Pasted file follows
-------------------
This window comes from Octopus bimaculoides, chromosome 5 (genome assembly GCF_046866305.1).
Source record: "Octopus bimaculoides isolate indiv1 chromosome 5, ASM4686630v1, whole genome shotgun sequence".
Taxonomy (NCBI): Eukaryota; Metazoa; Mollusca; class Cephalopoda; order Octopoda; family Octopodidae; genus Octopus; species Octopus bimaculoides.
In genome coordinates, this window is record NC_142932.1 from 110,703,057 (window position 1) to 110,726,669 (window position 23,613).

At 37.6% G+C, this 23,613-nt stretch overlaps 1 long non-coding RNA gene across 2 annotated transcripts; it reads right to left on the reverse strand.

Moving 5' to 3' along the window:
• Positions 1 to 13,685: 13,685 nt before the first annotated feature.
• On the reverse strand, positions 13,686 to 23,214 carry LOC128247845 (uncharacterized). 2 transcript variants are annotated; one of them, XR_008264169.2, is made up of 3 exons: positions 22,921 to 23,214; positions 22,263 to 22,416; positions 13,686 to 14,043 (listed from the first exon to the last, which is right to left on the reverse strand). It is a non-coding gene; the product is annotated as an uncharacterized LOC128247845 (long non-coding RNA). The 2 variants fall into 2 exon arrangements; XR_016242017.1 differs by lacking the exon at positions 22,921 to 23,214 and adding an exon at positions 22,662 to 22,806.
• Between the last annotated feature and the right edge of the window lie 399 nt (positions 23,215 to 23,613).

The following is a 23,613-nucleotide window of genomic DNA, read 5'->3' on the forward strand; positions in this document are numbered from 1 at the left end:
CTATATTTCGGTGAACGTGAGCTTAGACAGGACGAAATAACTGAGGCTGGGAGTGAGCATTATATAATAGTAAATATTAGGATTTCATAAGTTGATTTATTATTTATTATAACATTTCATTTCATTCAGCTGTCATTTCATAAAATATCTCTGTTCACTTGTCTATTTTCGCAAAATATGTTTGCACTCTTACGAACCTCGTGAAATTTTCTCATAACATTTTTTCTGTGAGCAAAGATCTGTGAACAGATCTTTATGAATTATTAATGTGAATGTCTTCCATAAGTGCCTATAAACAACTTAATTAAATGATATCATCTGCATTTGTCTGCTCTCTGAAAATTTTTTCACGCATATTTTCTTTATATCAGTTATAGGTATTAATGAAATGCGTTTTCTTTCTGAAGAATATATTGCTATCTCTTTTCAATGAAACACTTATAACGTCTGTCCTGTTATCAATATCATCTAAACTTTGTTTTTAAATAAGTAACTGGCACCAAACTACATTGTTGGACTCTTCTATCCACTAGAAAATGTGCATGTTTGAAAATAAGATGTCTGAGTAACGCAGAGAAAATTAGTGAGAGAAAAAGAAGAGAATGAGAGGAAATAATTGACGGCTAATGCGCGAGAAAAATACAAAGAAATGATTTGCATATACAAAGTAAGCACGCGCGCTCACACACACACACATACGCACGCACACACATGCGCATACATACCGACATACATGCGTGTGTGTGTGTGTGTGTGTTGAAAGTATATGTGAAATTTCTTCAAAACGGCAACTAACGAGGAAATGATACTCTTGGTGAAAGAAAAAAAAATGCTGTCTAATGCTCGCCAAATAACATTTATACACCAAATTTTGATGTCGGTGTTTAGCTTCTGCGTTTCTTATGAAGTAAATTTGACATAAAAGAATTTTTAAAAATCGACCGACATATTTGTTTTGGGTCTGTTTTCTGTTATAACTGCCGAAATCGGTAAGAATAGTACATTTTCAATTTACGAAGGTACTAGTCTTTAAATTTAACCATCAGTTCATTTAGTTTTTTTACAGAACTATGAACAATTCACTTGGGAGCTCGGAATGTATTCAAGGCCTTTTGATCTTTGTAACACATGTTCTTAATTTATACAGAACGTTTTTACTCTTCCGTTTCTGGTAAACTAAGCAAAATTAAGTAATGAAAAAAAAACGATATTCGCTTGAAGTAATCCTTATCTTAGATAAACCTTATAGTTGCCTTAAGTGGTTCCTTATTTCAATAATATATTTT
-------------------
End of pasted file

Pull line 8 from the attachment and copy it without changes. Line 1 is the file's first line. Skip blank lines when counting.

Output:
• On the reverse strand, positions 13,686 to 23,214 carry LOC128247845 (uncharacterized). 2 transcript variants are annotated; one of them, XR_008264169.2, is made up of 3 exons: positions 22,921 to 23,214; positions 22,263 to 22,416; positions 13,686 to 14,043 (listed from the first exon to the last, which is right to left on the reverse strand). It is a non-coding gene; the product is annotated as an uncharacterized LOC128247845 (long non-coding RNA). The 2 variants fall into 2 exon arrangements; XR_016242017.1 differs by lacking the exon at positions 22,921 to 23,214 and adding an exon at positions 22,662 to 22,806.